• Deep-Immersion Gaming: This episode uses actual (edited) gameplay footage from a server used to test the then-coming Burning Crusade expansion.
  • Defictionalization: Slayer of the Lifeless is a real weapon based on the Sword of a Thousand Truths, with the flavor text "Foretold by Salzman".
  • Did You Just Punch Out Cthulhu?: The Griefer has reached such a high level that even Blizzard's admins get killed trying to stop him. In turn, the boys pull this on him by finally vanquishing him.
  • Died in Your Arms Tonight: Stan's character cradles Randy's as they say goodbye, before he dramatically groans in pain and expires. Cue Randy sitting at the demo computer at Best Buy acting out the dramatic death sounds for no real reason.
  • Distracted by the Sexy: Clyde stops playing in the middle of a battle to look at a Playboy.
  • Domestic Abuse: One shot of Kenny's binge playing shows his parents fighting.
  • Doppelgänger: Butters’s character is a perfect replica of Cartman’s, who shoos him away and tells him to make a new one.
  • Double Standard: Implied with Kyle. Kyle is normally seen as the one who rips on Cartman for being obese. However, in this episode, not only does he and his close friends become as obese as Cartman is normally, but he never comments about it.
  • Dramatic Irony: When Cartman says they can finally play the game in response to Stan asking what they'll do now that the griefer is dead, he seems completely oblivious to the fact that that's exactly what the boys were doing while they were training to defeat him.
  • Drop the Hammer: Cartman's dwarf character wields a large warhammer. He uses it to finally kill the griefer after the other boys have weakened him.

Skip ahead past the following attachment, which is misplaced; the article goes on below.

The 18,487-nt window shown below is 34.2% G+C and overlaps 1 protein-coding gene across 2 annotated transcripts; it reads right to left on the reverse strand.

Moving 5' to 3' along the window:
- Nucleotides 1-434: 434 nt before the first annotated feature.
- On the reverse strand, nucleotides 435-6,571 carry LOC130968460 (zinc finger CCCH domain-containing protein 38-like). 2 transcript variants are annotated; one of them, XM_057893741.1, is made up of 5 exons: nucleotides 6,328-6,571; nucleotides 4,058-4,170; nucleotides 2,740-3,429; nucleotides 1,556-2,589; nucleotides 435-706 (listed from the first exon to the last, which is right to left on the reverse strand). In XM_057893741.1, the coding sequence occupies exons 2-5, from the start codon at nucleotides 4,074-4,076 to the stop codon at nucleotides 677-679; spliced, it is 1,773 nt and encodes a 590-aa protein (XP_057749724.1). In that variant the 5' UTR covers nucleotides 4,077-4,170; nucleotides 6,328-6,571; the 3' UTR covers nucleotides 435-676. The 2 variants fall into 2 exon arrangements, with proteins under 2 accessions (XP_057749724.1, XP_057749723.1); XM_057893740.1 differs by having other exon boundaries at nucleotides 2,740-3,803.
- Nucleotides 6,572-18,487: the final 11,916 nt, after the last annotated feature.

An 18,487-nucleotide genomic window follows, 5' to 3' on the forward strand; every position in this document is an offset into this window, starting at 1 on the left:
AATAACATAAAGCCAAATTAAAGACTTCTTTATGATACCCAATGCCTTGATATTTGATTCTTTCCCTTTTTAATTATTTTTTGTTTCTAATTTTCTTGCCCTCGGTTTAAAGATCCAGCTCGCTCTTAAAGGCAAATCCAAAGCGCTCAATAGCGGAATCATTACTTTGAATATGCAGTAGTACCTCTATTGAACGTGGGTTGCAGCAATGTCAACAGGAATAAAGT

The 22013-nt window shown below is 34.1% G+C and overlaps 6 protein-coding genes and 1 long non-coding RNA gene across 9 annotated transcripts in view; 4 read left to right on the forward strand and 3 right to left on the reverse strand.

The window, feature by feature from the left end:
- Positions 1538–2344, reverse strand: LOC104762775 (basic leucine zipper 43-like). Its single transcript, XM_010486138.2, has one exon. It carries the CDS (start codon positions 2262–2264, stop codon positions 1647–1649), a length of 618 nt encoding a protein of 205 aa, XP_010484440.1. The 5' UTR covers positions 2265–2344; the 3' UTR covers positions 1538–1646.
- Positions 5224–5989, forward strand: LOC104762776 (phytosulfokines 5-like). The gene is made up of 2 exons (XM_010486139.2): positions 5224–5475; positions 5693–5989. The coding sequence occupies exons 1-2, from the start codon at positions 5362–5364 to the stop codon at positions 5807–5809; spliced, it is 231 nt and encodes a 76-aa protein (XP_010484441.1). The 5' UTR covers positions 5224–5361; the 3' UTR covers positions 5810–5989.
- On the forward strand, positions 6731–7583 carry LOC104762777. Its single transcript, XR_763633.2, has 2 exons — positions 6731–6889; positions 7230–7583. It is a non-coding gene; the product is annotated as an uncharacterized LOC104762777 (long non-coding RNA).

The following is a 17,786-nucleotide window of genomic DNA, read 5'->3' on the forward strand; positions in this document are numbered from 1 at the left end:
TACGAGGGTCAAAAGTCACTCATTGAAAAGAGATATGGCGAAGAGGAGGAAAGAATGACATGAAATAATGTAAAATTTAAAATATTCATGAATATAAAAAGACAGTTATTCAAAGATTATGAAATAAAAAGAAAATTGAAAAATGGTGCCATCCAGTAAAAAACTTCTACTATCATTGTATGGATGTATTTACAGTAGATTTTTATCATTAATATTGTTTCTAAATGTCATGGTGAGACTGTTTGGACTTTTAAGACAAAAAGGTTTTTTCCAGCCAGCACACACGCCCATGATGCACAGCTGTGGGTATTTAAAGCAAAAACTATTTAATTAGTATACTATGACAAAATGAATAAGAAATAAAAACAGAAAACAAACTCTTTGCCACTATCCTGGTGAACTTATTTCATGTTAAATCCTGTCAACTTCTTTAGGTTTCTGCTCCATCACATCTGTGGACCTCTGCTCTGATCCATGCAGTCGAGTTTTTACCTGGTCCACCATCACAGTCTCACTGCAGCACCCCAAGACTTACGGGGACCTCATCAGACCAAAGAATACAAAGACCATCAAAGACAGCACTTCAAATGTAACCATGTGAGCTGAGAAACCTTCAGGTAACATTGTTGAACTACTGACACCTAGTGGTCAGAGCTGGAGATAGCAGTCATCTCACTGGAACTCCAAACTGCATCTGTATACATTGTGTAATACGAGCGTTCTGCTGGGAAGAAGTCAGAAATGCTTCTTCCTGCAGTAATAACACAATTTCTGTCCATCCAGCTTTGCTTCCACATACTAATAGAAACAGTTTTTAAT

• Giving the Sword to a Noob: Trope Namer, when the Blizzard execs are left with no option but to give the sword to Randy. He's only level 2 and has to be told how to give it to Stan.
  • Griefer: The Villain of the Week. You can tell by the taunting dance he does when he first shows up.
  • Heroic RRoD: Kyle starts having pain and discomfort in his mouse hand from overusing it. Partway into the Final Battle it escalates into full carpal tunnel syndrome which briefly takes him out of the fight.
  • How Do I Shot Web?: Randy doesn’t know how to give stuff to other players.
  • Hypocritical Humor: Randy is insulted by Stan calling him an "ar-tard", but he calls his co-worker an "ar-tard" the next day.
  • Ice-Cream Koan: When the Blizzard execs declare that the Griefer can only be someone "who has absolutely no life", an Asian-American exec asks, "How can you kill that which has no life?"
  • Infinity +1 Sword: The “Sword of a Thousand Truths”, so powerful that it had to be Dummied Out and stored on a flash drive.
  • Level Grinding: Cartman calculated that it would take over seven weeks and 65,340,285 boars for them to level up enough to at least be a match for the griefer.
  • Machinima: For the scenes that take place within the game, Parker just had all of the animators log into their own WoW accounts and had them control their characters in real time as if he were directing live actors on a set.
  • Magical Barefooter: Kyle's avatar is a barefoot sorceress.
  • Magic Knight: The Griefer has an array of powerful spells, including shield and armor buffs that let him shrug off attacks. Most of the time though he just walks up and stabs people with his piddly little dagger, which is powerful enough to One-Hit Kill most players.
  • Mana Burn: The special property of the Sword of a Thousand Truths instantly burns all mana from the target. It's this effect that finally defeats the villain.